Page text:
Allan Koltin, Koltin Consulting Group – Most Recommended Consultant

Koltin Consulting Group
Allan Koltin

What has surprised you most in the client interactions / questions / engagements you’ve had this past year?

Allan Koltin

Allan Koltin

I’m not sure I would call it a surprise, but rather more of a reaction to the changing landscape within the profession, as it relates to the audit side of the practice. All of the discussion over artificial intelligence, machine learning, and the fact that both audit fees and college recruitment of talent could decline by as much as 30%-50% over the next three to five years, has clearly generated a lot of concern. I think once the dust settles on this issue and firms take a step back, many of them will realize that there is a great opportunity here, provided they can figure out the appropriate technology platform to serve audit clients going forward. I would not be surprised to see a couple of the very large firms license an audit methodology for smaller firms to help them reengineer as it relates to artificial intelligence and the use of robotics for the auditing side of their practice.

What do you think the biggest blind spot in firms regarding M&A is and how can that be rectified?

Safe to say, there are many blind spots that both the acquirer and acquiree deal with before and after the merger. Smart thinking is to put as many of those on the table as possible prior to the merger. I think one of the biggest blind spots that still remains is what I’ll refer to as the “human factor.” Some could call this the giving up of control or the loss of autonomy. Others might possibly call it an increase in accountability. I truly believe that the smaller firms overestimate how much their lives will change after the merger and the larger firms overestimate how quickly they can successfully integrate a firm into their practice. These, to me, would be the two biggest blind spots that I observe in working with both the larger and smaller firms.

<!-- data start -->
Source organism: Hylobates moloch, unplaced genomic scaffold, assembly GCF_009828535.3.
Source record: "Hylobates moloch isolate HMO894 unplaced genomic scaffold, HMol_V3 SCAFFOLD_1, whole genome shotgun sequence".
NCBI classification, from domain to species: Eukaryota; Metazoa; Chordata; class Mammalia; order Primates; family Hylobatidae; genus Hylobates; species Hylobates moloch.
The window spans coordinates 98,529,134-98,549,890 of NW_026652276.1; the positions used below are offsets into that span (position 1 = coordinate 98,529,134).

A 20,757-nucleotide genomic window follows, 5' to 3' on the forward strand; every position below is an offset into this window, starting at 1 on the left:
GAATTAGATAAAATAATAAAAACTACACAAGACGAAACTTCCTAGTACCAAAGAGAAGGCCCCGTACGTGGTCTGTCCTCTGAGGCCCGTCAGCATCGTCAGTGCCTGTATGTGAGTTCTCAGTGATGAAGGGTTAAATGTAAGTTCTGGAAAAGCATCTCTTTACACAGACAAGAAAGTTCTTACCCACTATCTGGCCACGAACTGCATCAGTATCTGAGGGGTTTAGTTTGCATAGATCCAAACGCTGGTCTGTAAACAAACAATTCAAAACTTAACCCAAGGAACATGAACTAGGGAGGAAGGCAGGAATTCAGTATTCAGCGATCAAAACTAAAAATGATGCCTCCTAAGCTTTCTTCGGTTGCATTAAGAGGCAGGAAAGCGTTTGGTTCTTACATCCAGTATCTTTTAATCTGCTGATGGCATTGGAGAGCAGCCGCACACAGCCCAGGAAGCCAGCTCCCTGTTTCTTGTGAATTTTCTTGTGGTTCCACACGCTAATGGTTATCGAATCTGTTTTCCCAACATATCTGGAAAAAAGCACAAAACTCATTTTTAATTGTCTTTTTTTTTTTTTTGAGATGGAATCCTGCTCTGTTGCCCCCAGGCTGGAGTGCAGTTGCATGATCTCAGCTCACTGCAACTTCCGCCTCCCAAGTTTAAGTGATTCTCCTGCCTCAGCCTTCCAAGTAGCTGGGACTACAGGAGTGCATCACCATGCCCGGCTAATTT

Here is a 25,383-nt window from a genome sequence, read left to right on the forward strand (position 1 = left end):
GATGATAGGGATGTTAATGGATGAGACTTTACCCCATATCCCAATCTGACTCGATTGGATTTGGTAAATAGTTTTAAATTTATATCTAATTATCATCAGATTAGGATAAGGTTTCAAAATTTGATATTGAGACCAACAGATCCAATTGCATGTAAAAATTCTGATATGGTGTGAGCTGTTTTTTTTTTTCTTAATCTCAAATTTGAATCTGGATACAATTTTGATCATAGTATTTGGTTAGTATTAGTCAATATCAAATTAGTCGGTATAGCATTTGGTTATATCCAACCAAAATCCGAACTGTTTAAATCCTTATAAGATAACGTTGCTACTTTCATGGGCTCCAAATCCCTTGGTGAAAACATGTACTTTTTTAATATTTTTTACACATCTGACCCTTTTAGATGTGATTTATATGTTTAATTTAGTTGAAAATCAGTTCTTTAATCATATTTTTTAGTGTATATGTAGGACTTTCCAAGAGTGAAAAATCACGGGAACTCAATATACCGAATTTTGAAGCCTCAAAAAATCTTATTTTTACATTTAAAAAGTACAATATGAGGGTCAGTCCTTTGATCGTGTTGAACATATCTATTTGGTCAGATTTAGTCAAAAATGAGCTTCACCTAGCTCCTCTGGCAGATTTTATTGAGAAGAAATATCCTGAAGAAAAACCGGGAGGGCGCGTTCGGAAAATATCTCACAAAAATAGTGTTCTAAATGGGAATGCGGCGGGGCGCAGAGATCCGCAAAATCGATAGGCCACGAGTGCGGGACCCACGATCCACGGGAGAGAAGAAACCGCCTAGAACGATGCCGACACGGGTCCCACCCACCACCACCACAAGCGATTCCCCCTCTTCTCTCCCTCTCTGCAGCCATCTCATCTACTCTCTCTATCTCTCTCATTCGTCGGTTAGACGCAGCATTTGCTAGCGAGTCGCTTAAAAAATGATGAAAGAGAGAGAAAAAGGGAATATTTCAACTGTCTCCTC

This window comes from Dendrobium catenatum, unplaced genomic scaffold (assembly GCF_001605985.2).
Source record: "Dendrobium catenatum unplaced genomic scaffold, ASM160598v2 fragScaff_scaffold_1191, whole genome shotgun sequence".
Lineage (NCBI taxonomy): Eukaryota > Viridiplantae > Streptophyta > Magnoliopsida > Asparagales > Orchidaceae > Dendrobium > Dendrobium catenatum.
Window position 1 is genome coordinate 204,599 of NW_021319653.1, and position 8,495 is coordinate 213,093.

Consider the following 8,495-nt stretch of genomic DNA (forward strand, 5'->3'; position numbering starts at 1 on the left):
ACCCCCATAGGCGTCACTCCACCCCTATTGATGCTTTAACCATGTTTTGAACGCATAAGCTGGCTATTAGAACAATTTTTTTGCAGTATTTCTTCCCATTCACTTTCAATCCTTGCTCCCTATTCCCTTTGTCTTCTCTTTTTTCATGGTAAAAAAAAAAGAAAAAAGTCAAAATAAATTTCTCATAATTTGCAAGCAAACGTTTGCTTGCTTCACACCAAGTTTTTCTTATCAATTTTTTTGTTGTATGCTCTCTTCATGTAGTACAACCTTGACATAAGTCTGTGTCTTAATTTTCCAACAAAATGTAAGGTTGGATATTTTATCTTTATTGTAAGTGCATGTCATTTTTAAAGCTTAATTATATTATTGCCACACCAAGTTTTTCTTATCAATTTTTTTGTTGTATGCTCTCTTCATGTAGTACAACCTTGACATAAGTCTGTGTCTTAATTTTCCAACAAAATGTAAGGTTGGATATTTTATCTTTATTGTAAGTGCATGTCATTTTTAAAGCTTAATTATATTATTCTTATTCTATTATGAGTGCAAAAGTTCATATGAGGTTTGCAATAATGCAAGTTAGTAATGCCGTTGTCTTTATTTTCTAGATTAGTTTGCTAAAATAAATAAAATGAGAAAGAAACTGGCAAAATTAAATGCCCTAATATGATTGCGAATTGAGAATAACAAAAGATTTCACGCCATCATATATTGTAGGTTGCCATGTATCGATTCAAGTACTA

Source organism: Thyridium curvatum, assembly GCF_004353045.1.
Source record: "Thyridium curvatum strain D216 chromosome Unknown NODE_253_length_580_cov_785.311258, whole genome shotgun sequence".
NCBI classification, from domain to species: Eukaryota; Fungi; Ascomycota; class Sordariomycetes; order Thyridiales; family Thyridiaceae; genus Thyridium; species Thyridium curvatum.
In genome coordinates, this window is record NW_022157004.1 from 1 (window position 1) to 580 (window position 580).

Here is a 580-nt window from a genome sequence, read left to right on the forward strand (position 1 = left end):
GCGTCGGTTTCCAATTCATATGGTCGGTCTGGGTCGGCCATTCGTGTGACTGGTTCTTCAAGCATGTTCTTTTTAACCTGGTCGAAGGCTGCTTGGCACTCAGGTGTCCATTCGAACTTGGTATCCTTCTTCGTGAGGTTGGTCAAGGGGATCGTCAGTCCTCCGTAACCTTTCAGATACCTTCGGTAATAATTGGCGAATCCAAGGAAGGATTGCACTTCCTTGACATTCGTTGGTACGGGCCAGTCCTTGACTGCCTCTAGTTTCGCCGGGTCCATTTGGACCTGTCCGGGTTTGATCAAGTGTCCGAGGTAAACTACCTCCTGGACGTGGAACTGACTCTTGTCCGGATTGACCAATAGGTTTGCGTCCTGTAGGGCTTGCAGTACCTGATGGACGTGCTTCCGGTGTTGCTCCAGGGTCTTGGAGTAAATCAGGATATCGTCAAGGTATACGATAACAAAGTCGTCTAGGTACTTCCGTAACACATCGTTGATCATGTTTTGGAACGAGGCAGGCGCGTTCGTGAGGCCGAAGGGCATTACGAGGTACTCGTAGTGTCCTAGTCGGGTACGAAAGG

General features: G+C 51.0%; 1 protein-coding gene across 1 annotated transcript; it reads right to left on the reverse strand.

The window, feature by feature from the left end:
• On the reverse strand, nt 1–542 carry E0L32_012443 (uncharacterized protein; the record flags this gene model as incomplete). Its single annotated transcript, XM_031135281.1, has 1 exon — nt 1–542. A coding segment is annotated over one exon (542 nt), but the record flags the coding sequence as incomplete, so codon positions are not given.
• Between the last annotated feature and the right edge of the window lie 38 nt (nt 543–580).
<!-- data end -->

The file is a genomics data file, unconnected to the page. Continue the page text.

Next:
What would you recommend firms do over the next two to three years to keep ahead of the game – other than M&A?

I think the silver bullet on this one is to create the best mousetrap in their market for recruiting experienced talent away from competing firms. Obviously this is easier said than done and requires that the firm first builds a very successful practice and then goes out and attracts great talent away from other firms. Too many firms are blind to the fact that their firm has issues and obstacles that first need to be dealt with before they can go about attracting “best in breed” talent into their firm. It’s almost as if they want to look the other way and pretend that certain problems or issues don’t exist.

Number 2 on my list would be going to the rainmakers of the firm and pulling away as much of their book of business and billable hours as possible to free up their time. That being said, we all know if these partners believe that book of business and billable hours equate to partner compensation, trying to take these things away is darn near impossible.